image

Get creative with Pottery

Taking up a hobby is an exciting opportunity to learn something new and when it comes to crafts pottery is one of the most popular pastimes for people who want to roll up their sleeves and get their hands dirty.

It’s a simple and satisfying way to get creative, and even beginners find it easy to create beautiful pieces with a little practice.

Dating as far back as 29,000 BC – the earliest known example of ceramics and pottery in history are the Gravettian figurines found in Europe – pottery has had practical uses for thousands of years. Today it’s still used to make tableware of all kinds and is a favourite with artists around the world to create everything from bespoke vases to large sculptures.

Getting involved

Starting out with pottery isn’t difficult to do, and even if you’ve never tried it before after a little practice you can create bowls, mugs and other simple shapes without difficulty.

There are two basic types of pottery; throwing and handbuilding. Throwing is the most familiar method and involves a potter’s wheel – pieces are shaped while the wheel quickly spins to create a symmetrical piece like a bowl or vase.  Handbuilding on the other hand is a little more free form – coils of clay are joined together in layers and shaped by hand into everything from tiles to intricate sculptures.

After pieces are fired they can be decorated using a glaze. The glaze serves two important functions; first, to seal and waterproof an object, and second to decorate and add detail.  If decorating pottery and ceramics interests you most there are centres all over the country like Ceramic Café that offer drop in sessions where you can choose a premade piece and paint it as you like.

Many cities offer community classes in throwing and handbuilding and most are affordable and offer discounts for seniors – here you can learn basic techniques with an expert teacher who will suggest pieces to practice with and can offer guidance as you’re working. You can also find private studios that offer more individual lessons – resources like this guide from Kirstie’s Vintage Home offer a good overview of some of the studios offering classes around the UK.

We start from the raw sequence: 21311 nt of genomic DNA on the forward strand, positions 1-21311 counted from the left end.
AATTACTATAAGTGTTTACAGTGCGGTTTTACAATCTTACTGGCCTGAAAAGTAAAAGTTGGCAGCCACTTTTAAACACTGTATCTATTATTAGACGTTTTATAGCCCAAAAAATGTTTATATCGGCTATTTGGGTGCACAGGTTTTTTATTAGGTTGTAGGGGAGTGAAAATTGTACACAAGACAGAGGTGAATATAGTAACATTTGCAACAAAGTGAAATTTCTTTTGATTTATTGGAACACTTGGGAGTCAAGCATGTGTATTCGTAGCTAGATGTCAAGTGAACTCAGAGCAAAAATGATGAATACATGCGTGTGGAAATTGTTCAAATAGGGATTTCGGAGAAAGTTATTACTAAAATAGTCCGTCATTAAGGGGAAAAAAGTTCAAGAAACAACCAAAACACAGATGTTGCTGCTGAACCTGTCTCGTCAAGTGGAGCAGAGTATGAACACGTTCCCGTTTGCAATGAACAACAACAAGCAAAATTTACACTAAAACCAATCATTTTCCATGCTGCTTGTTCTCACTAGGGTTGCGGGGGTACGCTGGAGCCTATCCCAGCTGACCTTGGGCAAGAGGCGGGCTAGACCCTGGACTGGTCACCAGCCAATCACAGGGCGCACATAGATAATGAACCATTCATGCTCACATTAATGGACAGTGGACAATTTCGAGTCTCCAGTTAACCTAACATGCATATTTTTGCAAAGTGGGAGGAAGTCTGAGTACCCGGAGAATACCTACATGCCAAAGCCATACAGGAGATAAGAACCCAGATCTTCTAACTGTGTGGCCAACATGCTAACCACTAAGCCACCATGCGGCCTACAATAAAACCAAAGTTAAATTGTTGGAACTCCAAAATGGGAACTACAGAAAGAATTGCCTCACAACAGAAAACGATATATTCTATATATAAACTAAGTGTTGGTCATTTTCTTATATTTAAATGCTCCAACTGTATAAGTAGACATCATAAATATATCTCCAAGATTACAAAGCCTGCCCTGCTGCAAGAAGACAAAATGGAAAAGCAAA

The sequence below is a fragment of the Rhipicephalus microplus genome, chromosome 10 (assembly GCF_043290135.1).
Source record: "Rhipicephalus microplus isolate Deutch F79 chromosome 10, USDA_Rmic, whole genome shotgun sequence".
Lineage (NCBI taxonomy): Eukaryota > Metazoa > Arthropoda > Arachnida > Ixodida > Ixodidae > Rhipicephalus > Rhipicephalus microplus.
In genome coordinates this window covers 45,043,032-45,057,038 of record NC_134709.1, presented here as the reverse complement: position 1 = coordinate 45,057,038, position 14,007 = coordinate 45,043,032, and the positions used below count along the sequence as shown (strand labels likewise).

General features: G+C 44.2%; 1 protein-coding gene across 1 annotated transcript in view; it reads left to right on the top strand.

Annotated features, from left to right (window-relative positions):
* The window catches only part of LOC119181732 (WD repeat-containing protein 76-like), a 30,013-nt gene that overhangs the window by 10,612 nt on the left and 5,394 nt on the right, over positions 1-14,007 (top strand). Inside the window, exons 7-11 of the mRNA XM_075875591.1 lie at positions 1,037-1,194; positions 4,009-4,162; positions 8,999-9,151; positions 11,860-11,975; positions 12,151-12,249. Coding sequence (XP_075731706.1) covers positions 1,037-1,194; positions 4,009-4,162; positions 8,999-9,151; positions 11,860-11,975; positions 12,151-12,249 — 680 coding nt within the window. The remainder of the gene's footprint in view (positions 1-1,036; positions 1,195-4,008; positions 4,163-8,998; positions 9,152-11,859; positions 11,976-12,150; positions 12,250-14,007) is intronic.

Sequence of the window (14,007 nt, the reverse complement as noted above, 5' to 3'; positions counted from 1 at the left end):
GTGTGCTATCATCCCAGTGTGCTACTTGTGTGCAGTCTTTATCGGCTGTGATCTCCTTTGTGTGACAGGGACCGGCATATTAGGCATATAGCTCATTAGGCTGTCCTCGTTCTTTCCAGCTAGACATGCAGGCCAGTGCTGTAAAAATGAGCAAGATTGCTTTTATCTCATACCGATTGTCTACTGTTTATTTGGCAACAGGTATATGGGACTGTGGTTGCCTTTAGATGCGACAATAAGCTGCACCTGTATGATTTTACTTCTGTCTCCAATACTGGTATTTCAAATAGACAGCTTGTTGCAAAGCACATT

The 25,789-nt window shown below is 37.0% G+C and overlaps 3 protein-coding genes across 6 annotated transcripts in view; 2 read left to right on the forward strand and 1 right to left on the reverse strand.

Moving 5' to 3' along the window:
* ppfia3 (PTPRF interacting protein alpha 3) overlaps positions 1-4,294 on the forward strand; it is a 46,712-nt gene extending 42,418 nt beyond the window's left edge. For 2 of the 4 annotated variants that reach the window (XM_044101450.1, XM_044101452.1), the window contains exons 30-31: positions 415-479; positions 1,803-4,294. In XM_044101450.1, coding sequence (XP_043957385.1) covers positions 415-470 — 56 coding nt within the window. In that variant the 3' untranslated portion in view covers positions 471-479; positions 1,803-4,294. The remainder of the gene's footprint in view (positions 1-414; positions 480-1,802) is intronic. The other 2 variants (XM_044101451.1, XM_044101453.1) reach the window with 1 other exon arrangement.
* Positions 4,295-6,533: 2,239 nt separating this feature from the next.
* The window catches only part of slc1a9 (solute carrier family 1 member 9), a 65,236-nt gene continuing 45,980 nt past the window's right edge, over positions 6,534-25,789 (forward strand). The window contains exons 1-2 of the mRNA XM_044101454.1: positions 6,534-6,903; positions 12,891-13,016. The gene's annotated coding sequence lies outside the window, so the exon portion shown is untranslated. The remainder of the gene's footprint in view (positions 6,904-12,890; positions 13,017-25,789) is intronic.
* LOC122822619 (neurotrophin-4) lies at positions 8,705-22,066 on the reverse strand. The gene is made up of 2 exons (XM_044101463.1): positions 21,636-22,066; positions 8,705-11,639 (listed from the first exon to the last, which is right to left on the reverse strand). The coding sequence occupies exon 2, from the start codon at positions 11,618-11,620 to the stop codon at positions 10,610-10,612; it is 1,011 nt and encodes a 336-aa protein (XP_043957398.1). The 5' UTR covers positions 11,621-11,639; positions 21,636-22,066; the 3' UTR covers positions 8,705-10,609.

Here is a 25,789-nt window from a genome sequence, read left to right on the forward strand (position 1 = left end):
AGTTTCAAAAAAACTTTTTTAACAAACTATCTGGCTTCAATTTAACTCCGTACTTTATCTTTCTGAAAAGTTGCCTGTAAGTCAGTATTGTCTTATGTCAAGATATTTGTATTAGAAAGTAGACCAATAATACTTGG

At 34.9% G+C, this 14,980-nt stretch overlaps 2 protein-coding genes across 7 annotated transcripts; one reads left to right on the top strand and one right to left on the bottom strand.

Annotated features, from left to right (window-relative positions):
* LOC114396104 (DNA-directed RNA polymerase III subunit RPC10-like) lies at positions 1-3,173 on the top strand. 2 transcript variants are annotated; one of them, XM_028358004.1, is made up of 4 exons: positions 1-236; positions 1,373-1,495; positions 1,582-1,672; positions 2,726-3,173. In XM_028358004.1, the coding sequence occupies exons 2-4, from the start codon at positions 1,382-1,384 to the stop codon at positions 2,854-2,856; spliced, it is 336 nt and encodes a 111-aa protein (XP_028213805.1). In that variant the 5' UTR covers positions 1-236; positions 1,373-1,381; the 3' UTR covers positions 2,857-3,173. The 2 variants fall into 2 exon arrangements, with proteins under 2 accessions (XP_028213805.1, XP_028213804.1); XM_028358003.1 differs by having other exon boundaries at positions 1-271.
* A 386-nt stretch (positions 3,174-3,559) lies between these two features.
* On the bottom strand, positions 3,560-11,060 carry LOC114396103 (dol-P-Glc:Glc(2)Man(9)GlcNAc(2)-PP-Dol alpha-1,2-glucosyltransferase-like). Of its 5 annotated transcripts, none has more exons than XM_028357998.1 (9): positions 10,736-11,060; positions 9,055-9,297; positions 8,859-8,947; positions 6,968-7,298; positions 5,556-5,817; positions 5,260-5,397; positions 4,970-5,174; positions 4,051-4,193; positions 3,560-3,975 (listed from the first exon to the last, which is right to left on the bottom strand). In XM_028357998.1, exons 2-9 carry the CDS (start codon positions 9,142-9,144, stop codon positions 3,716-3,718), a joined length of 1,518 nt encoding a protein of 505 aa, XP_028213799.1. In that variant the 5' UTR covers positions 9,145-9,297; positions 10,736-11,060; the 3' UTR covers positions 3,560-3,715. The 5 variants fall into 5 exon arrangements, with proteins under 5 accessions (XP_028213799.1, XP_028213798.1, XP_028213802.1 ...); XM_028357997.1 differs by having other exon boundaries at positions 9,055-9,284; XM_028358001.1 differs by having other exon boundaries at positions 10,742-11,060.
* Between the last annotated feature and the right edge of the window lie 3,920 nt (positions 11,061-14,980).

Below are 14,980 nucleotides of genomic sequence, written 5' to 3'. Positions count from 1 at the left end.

Pottery at home

Once you’re more confident with your pottery skills, it’s also easy to set up your own studio at home. You can purchase the tools you need from ceramic suppliers like Bath Potters and Pottery Crafts.

You can easily do handbuilding at your kitchen table – all you need is a surface to work on, some clay, water and a few tools. Using a potter’s wheel will take up more space – a garage, garden shed, basement or conservatory are all ideal choices when setting up a studio at home. Materials can be expensive so make sure you’re serious before purchasing everything – the best thing to do is build up your collection of tools and glazes slowly over time.

The most expensive purchase you’ll need to make is a kiln to fire your pieces – although it’s possible to purchase small top-loading kilns they still cost thousands of pounds to buy. What many pottery enthusiasts opt to do instead is find a local studio that has the equipment and will fire your pieces for you, usually for a small fee.  Before you transport any pieces though you’ll need to wait about a week for them to fully dry and place them carefully – at this stage the clay is still extremely delicate and is prone to cracking or breaking.

The following two tabs change content below.
Hello ... I am the Creative Director and Website Editor for Silversurfers and manage all the social media too. I hope you find the features and articles we have shared with you of interest and relevance. Please feel free to comment below and share your thoughts with us ... I hope you enjoy Silversurfers and all that we offer ...

Leave a Comment!

Not a member?

You need to be a member to interact with Silversurfers. Joining is free and simple to do. Click the button below to join today!

Click here if you have forgotten your password

Community Terms & Conditions

Content standards

These content standards apply to any and all material which you contribute to our site (contributions), and to any interactive services associated with it.

You must comply with the spirit of the following standards as well as the letter. The standards apply to each part of any contribution as well as to its whole.

Contributions must:

be accurate (where they state facts); be genuinely held (where they state opinions); and comply with applicable law in the UK and in any country from which they are posted.

Contributions must not:

contain any material which is defamatory of any person; or contain any material which is obscene, offensive, hateful or inflammatory; or promote sexually explicit material; or promote violence; promote discrimination based on race, sex, religion, nationality, disability, sexual orientation or age; or infringe any copyright, database right or trade mark of any other person; or be likely to deceive any person; or be made in breach of any legal duty owed to a third party, such as a contractual duty or a duty of confidence; or promote any illegal activity; or be threatening, abuse or invade another’s privacy, or cause annoyance, inconvenience or needless anxiety; or be likely to harass, upset, embarrass, alarm or annoy any other person; or be used to impersonate any person, or to misrepresent your identity or affiliation with any person; or give the impression that they emanate from us, if this is not the case; or advocate, promote or assist any unlawful act such as (by way of example only) copyright infringement or computer misuse.

Nurturing a safe environment

Our Silversurfers community is designed to foster friendships, based on trust, honesty, integrity and loyalty and is underpinned by these values.

We don't tolerate swearing, and reserve the right to remove any posts which we feel may offend others... let's keep it friendly!